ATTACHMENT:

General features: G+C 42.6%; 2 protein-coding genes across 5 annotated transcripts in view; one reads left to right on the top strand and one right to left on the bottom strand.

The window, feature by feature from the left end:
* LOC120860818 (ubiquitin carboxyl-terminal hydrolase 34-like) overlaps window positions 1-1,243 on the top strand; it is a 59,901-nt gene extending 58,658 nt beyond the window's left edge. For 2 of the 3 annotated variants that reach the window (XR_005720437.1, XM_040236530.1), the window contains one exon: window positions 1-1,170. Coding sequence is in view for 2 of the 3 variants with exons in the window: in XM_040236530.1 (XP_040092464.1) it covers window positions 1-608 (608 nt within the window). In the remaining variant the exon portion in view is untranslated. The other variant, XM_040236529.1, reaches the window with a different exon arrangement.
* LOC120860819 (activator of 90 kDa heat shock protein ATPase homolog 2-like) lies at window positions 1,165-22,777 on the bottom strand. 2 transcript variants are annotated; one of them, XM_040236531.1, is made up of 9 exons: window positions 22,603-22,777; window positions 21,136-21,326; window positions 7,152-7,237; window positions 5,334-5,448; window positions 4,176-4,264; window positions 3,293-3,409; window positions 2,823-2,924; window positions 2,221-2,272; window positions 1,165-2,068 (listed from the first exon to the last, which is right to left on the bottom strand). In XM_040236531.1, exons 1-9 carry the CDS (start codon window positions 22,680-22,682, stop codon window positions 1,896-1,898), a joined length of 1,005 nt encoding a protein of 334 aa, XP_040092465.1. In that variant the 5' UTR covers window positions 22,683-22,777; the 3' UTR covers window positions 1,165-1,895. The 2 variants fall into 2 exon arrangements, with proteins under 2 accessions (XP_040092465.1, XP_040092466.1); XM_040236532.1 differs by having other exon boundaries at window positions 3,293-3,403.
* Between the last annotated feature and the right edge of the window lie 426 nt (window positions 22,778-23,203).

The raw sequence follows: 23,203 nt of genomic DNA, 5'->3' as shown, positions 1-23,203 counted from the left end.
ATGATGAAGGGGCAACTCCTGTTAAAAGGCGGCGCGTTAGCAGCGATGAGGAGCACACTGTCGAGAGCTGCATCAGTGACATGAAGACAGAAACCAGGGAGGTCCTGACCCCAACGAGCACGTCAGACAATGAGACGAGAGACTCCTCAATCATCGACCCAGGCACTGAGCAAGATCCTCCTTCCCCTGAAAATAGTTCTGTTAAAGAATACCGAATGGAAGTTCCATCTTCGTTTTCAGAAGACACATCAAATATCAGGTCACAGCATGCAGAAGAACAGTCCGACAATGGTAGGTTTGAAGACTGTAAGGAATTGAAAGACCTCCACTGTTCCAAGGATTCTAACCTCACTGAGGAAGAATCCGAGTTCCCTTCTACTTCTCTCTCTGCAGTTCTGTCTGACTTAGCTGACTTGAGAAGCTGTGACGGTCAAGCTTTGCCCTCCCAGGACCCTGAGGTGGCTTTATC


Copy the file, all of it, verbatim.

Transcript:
General features: G+C 42.6%; 2 protein-coding genes across 5 annotated transcripts in view; one reads left to right on the top strand and one right to left on the bottom strand.

The window, feature by feature from the left end:
* LOC120860818 (ubiquitin carboxyl-terminal hydrolase 34-like) overlaps window positions 1-1,243 on the top strand; it is a 59,901-nt gene extending 58,658 nt beyond the window's left edge. For 2 of the 3 annotated variants that reach the window (XR_005720437.1, XM_040236530.1), the window contains one exon: window positions 1-1,170. Coding sequence is in view for 2 of the 3 variants with exons in the window: in XM_040236530.1 (XP_040092464.1) it covers window positions 1-608 (608 nt within the window). In the remaining variant the exon portion in view is untranslated. The other variant, XM_040236529.1, reaches the window with a different exon arrangement.
* LOC120860819 (activator of 90 kDa heat shock protein ATPase homolog 2-like) lies at window positions 1,165-22,777 on the bottom strand. 2 transcript variants are annotated; one of them, XM_040236531.1, is made up of 9 exons: window positions 22,603-22,777; window positions 21,136-21,326; window positions 7,152-7,237; window positions 5,334-5,448; window positions 4,176-4,264; window positions 3,293-3,409; window positions 2,823-2,924; window positions 2,221-2,272; window positions 1,165-2,068 (listed from the first exon to the last, which is right to left on the bottom strand). In XM_040236531.1, exons 1-9 carry the CDS (start codon window positions 22,680-22,682, stop codon window positions 1,896-1,898), a joined length of 1,005 nt encoding a protein of 334 aa, XP_040092465.1. In that variant the 5' UTR covers window positions 22,683-22,777; the 3' UTR covers window positions 1,165-1,895. The 2 variants fall into 2 exon arrangements, with proteins under 2 accessions (XP_040092465.1, XP_040092466.1); XM_040236532.1 differs by having other exon boundaries at window positions 3,293-3,403.
* Between the last annotated feature and the right edge of the window lie 426 nt (window positions 22,778-23,203).

The raw sequence follows: 23,203 nt of genomic DNA, 5'->3' as shown, positions 1-23,203 counted from the left end.
ATGATGAAGGGGCAACTCCTGTTAAAAGGCGGCGCGTTAGCAGCGATGAGGAGCACACTGTCGAGAGCTGCATCAGTGACATGAAGACAGAAACCAGGGAGGTCCTGACCCCAACGAGCACGTCAGACAATGAGACGAGAGACTCCTCAATCATCGACCCAGGCACTGAGCAAGATCCTCCTTCCCCTGAAAATAGTTCTGTTAAAGAATACCGAATGGAAGTTCCATCTTCGTTTTCAGAAGACACATCAAATATCAGGTCACAGCATGCAGAAGAACAGTCCGACAATGGTAGGTTTGAAGACTGTAAGGAATTGAAAGACCTCCACTGTTCCAAGGATTCTAACCTCACTGAGGAAGAATCCGAGTTCCCTTCTACTTCTCTCTCTGCAGTTCTGTCTGACTTAGCTGACTTGAGAAGCTGTGACGGTCAAGCTTTGCCCTCCCAGGACCCTGAGGTGGCTTTATC